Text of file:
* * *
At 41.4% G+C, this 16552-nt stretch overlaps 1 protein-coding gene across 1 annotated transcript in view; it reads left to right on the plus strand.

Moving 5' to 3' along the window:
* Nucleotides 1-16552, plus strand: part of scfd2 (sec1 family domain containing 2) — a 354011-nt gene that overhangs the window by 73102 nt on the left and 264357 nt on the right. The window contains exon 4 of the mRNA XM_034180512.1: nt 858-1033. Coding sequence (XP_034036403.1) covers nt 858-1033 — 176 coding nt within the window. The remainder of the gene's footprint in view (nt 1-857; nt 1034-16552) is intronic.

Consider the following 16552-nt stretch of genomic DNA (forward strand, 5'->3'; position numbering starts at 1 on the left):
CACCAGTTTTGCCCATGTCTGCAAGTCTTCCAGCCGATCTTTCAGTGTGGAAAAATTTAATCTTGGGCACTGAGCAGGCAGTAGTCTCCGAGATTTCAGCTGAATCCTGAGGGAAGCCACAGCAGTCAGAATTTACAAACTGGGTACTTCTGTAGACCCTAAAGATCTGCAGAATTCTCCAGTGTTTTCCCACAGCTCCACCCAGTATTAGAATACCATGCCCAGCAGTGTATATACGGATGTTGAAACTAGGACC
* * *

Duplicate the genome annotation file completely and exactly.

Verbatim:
At 41.4% G+C, this 16552-nt stretch overlaps 1 protein-coding gene across 1 annotated transcript in view; it reads left to right on the plus strand.

Moving 5' to 3' along the window:
* Nucleotides 1-16552, plus strand: part of scfd2 (sec1 family domain containing 2) — a 354011-nt gene that overhangs the window by 73102 nt on the left and 264357 nt on the right. The window contains exon 4 of the mRNA XM_034180512.1: nt 858-1033. Coding sequence (XP_034036403.1) covers nt 858-1033 — 176 coding nt within the window. The remainder of the gene's footprint in view (nt 1-857; nt 1034-16552) is intronic.

Consider the following 16552-nt stretch of genomic DNA (forward strand, 5'->3'; position numbering starts at 1 on the left):
CACCAGTTTTGCCCATGTCTGCAAGTCTTCCAGCCGATCTTTCAGTGTGGAAAAATTTAATCTTGGGCACTGAGCAGGCAGTAGTCTCCGAGATTTCAGCTGAATCCTGAGGGAAGCCACAGCAGTCAGAATTTACAAACTGGGTACTTCTGTAGACCCTAAAGATCTGCAGAATTCTCCAGTGTTTTCCCACAGCTCCACCCAGTATTAGAATACCATGCCCAGCAGTGTATATACGGATGTTGAAACTAGGACC